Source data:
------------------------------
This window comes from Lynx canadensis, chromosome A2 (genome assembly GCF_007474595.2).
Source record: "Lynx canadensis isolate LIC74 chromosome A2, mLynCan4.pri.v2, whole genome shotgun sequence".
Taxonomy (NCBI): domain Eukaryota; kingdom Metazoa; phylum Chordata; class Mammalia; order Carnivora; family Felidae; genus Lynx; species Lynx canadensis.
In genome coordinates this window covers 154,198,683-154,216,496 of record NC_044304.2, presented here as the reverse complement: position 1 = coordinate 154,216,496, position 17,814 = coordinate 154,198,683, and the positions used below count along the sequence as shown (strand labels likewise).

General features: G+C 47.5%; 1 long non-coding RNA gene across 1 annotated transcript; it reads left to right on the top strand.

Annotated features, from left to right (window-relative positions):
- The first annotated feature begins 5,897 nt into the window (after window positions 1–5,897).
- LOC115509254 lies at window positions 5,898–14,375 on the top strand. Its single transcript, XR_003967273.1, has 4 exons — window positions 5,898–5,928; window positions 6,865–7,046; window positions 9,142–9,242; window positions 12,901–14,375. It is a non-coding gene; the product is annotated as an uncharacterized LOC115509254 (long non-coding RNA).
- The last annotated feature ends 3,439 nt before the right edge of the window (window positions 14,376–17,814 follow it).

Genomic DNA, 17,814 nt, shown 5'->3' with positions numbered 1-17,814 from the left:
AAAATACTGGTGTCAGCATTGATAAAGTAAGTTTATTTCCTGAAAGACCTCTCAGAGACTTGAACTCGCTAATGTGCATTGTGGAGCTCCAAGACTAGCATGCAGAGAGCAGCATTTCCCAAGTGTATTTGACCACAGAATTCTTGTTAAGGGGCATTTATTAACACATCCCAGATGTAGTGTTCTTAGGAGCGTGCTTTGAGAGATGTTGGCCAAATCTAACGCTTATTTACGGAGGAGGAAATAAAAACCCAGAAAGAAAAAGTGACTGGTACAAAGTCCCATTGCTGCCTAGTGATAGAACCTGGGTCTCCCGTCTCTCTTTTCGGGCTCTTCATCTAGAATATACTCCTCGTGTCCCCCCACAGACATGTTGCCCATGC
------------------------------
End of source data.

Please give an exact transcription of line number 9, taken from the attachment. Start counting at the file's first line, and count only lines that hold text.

- The last annotated feature ends 3,439 nt before the right edge of the window (window positions 14,376–17,814 follow it).